• After all the cultural stuff it’s time to take a break and for the shopping lovers it’s time to stop at the Prudential Center, a shopping mall located inside the big tower just behind Copley Square. If you’re not a shopping lover, you can have a nice walk in Boylston street, a live street with restaurants and cafes. The street will take you directly to Boston Common.


The third day in Boston will be dedicated to the exploration of some important places for locals, from cultural and sport point of view. Since distances are longer, you might need to take the public transportation. You can purchase a Charlie pass, a sort of public transport pass that you can recharge with the amount you want and anytime you want in any station in the city. Consider that each trip will cost you 2USD.

  • Take the Red Line subway and get off at Harvard station. You will be then in Cambridge, more exactly in the area of the worldwide known Harvard University. I think 80% of the American movies and series mention this important university. And actually it is worth visiting it! The campus is very nice,  with a big park and elegant buildings where faculties, offices and libraries are.  Take a walk also outside the campus, Cambridge is a very nice area to see, everything is small and looks like a charming student place to live.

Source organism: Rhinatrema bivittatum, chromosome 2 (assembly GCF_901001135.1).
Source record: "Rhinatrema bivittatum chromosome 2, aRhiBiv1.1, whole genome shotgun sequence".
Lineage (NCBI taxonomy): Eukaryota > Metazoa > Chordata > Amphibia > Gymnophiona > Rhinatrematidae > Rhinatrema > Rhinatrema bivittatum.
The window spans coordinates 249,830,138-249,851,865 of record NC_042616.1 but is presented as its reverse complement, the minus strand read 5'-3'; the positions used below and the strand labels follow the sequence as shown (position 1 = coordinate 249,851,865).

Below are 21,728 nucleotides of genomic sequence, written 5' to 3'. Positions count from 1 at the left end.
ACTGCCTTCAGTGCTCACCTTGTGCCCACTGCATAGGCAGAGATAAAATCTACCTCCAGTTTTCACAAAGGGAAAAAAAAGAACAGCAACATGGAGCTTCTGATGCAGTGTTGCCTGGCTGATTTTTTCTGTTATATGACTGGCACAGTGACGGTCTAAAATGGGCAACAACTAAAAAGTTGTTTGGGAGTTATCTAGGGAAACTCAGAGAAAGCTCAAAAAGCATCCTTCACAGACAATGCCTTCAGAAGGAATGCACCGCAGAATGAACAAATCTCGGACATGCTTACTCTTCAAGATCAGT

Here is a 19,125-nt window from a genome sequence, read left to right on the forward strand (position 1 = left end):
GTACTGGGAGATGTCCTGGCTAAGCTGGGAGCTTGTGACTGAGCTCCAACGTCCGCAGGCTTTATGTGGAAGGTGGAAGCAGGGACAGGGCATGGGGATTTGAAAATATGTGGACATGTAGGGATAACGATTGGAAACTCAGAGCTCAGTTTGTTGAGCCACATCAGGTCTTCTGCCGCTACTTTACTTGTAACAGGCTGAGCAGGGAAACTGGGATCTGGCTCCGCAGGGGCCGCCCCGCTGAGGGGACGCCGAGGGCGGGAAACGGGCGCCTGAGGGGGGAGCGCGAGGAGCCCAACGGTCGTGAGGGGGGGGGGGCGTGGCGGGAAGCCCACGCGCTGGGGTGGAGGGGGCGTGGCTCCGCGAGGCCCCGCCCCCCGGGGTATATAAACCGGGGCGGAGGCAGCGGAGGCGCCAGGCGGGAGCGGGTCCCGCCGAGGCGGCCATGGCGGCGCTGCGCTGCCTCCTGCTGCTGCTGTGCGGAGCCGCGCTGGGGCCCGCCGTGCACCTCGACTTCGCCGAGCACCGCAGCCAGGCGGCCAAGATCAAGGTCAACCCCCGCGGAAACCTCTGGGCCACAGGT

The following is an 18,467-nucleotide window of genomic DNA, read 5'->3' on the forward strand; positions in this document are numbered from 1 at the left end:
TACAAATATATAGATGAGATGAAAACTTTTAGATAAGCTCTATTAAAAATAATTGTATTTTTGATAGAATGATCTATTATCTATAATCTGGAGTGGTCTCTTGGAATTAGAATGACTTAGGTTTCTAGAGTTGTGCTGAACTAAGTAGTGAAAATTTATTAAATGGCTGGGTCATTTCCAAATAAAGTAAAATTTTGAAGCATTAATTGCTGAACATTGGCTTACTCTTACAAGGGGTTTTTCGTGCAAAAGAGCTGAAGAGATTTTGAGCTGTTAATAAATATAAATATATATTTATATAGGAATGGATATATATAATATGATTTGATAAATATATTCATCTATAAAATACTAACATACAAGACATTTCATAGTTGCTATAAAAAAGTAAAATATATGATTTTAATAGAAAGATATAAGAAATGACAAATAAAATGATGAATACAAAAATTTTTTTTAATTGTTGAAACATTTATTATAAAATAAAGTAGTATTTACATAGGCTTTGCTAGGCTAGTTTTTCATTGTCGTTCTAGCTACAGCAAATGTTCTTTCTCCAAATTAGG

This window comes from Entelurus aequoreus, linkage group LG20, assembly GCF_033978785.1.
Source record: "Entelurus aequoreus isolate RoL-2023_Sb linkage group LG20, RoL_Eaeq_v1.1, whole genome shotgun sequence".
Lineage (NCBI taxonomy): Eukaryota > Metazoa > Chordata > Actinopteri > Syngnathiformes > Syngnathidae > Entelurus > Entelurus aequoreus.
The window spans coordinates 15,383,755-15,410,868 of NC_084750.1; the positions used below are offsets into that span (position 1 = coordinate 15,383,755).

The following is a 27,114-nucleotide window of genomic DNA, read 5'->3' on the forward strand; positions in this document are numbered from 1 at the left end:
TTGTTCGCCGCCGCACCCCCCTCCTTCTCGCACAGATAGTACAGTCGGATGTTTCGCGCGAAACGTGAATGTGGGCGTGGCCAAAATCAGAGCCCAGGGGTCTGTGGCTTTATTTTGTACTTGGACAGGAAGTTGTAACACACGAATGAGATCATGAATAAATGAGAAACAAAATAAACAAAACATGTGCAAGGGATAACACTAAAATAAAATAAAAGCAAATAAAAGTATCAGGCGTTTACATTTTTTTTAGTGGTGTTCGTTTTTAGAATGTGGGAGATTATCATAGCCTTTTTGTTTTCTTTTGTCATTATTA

• Now take the Red Line subway again and get off at MIT stop (called Kendall as well), you will arrive at the Massachusetts Institute of Technology. Differently from Harvard, this group of buildings is very modern and with many recalls to the science and technology.